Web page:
Mark pulled up to the gatehouse, as usual. His new 5l charcoal Hummer purred as he pressed his smartcard pass against the keypad. Ugh! Even opening the window for a second was oppressive, he grimaced. And it was a real pain in the ass, but constant breaches by the climate brigade had prompted his employer, Natural Development Global, to dramatically increase its security.
A green light permitting him to proceed, Mark looked down to the ditch beside the gate. Originally dug to help with drainage, if he had any concern, he needn’t have, for it was at least a dozen years since it had contained any water. Instead, a few persistent wildflowers clung desperately on to its sides.
Once on site, Mark was an automaton, driving mechanically up to the ninth storey of the car park – a height which might have afforded a breath-taking view over the surrounding countryside, were it not for the ubiquitous slate-grey offices obstructing him.
But Mark had no time for views. He had a deadline as early as 10:30 that morning. An early start today, to prep his manager, Jim, for a meeting at 11.
The increasing heat hit Mark as soon as he flicked the engine, and the air conditioning, off, and he found his hands already sticking to the black leather steering wheel. As he climbed out of the car, he could feel the discomfort of his pressed white cotton shirt, as its smart creases began to evaporate. The immediate heat from the engine block was quickly replaced by the ambience, as Mark hastily opened the back door and reached for his briefcase, taking one last gulp of the still-cool air inside the car, before braving the journey.
By the time Mark had covered the hundred fifty yards back into his air-conditioned sanctuary, he was already sweating.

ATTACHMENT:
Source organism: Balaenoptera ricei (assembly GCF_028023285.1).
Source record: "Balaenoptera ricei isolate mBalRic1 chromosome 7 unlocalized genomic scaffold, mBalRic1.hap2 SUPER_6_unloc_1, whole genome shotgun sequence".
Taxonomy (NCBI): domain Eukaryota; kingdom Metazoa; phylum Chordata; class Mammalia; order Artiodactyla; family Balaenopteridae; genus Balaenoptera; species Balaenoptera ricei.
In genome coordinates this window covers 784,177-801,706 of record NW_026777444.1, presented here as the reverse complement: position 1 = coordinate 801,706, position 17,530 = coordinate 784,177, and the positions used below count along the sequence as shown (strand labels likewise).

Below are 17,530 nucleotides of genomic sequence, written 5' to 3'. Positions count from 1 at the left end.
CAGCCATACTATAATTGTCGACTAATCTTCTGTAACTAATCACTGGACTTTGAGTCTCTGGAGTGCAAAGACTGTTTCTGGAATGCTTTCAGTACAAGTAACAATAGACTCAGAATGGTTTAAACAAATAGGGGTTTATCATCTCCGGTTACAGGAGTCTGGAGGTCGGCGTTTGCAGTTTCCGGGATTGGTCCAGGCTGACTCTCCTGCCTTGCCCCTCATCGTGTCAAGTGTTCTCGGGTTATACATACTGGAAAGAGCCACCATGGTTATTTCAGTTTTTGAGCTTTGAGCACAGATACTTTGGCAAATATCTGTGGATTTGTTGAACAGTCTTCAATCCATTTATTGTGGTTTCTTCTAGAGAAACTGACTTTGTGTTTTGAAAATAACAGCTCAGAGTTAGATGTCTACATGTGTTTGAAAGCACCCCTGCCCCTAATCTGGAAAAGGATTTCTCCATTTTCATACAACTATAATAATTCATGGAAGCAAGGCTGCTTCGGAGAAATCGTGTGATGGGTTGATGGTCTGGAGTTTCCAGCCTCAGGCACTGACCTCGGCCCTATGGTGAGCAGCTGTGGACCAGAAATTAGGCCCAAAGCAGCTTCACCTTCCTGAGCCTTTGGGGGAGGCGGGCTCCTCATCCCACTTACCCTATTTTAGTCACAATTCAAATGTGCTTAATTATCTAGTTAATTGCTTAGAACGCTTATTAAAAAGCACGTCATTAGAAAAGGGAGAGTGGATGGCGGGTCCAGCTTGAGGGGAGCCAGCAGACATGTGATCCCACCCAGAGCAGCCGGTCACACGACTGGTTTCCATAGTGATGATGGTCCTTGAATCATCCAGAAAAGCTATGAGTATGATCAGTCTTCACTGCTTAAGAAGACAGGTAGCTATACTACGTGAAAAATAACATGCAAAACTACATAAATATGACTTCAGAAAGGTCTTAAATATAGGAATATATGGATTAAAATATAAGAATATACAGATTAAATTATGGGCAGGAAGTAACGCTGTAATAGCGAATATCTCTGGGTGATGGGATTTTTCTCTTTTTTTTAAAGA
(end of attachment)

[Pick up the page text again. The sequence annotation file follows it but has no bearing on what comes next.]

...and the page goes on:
The first stop each morning was the coffee area, where Mark discovered that his cup had been miraculously cleaned, and tidied into the cupboard, from the day before. But this morning, he could not resist a drink from the water fountain first. Looking forward to the cool flow, he pushed the lever. A dribble. Then he remembered. Low pressure in the system, they would be out of action, today and tomorrow. In the meantime, the water supply would be diverted to allow for hot drinks, and bottled water would be provided instead. As he pulled the chilled bottle of Evian, specially imported from the Swiss Alps, from the refridgerator, he felt Jim entering the area.
“Morning, sir, gonna be another hot one today.” He mustered a smile, and quickly offered the man his bottle of water.
The older man, grossly overweight, mopped his brow. “Man, this summer feels like it’s never going to end.” And then to business. “Are you still good for later? I found out last night that one of the bigwigs from the fourteenth floor was making an appearance today.”
Mark exuded confidence. He’d been preparing this project for weeks. All he had to do was polish up his presentation to Jim.
And he had good news.
It would be NDG’s next big deal, Mark thought. The atoll of Elauru. Way out in the Pacific, down toward Papua New Guinea. Currently, ripe for development, with just a handful of inhabitants. And with surveys that tantalised with promises of the third-largest oil reserves in the company’s history.
And yes, safe in the knowledge that the rights could be bought, that the people could be bought, Mark was confident. This was his ticket into the boardroom.
I just hope I don’t need to go there, thought Mark.